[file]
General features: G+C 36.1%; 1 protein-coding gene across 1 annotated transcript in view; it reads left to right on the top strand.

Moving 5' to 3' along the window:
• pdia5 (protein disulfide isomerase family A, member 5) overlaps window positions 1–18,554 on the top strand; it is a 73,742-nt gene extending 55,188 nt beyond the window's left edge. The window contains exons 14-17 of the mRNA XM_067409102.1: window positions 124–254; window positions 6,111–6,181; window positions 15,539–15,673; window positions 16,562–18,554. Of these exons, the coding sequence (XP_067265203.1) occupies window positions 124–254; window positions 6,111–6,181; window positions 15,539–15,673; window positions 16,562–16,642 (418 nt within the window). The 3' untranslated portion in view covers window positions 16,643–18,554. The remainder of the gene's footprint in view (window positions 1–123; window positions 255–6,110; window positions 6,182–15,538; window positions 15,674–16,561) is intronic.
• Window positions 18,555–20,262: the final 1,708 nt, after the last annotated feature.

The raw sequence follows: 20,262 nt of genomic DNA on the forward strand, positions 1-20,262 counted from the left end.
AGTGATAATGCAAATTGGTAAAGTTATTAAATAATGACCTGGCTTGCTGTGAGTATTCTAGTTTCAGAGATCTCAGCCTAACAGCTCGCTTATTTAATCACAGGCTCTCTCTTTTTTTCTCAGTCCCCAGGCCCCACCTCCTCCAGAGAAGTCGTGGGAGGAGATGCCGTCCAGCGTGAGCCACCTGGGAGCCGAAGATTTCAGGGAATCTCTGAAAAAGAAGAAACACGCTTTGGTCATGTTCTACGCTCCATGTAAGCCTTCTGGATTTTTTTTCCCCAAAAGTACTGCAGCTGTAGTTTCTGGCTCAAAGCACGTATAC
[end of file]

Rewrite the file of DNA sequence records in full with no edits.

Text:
General features: G+C 36.1%; 1 protein-coding gene across 1 annotated transcript in view; it reads left to right on the top strand.

Moving 5' to 3' along the window:
• pdia5 (protein disulfide isomerase family A, member 5) overlaps window positions 1–18,554 on the top strand; it is a 73,742-nt gene extending 55,188 nt beyond the window's left edge. The window contains exons 14-17 of the mRNA XM_067409102.1: window positions 124–254; window positions 6,111–6,181; window positions 15,539–15,673; window positions 16,562–18,554. Of these exons, the coding sequence (XP_067265203.1) occupies window positions 124–254; window positions 6,111–6,181; window positions 15,539–15,673; window positions 16,562–16,642 (418 nt within the window). The 3' untranslated portion in view covers window positions 16,643–18,554. The remainder of the gene's footprint in view (window positions 1–123; window positions 255–6,110; window positions 6,182–15,538; window positions 15,674–16,561) is intronic.
• Window positions 18,555–20,262: the final 1,708 nt, after the last annotated feature.

The raw sequence follows: 20,262 nt of genomic DNA on the forward strand, positions 1-20,262 counted from the left end.
AGTGATAATGCAAATTGGTAAAGTTATTAAATAATGACCTGGCTTGCTGTGAGTATTCTAGTTTCAGAGATCTCAGCCTAACAGCTCGCTTATTTAATCACAGGCTCTCTCTTTTTTTCTCAGTCCCCAGGCCCCACCTCCTCCAGAGAAGTCGTGGGAGGAGATGCCGTCCAGCGTGAGCCACCTGGGAGCCGAAGATTTCAGGGAATCTCTGAAAAAGAAGAAACACGCTTTGGTCATGTTCTACGCTCCATGTAAGCCTTCTGGATTTTTTTTCCCCAAAAGTACTGCAGCTGTAGTTTCTGGCTCAAAGCACGTATAC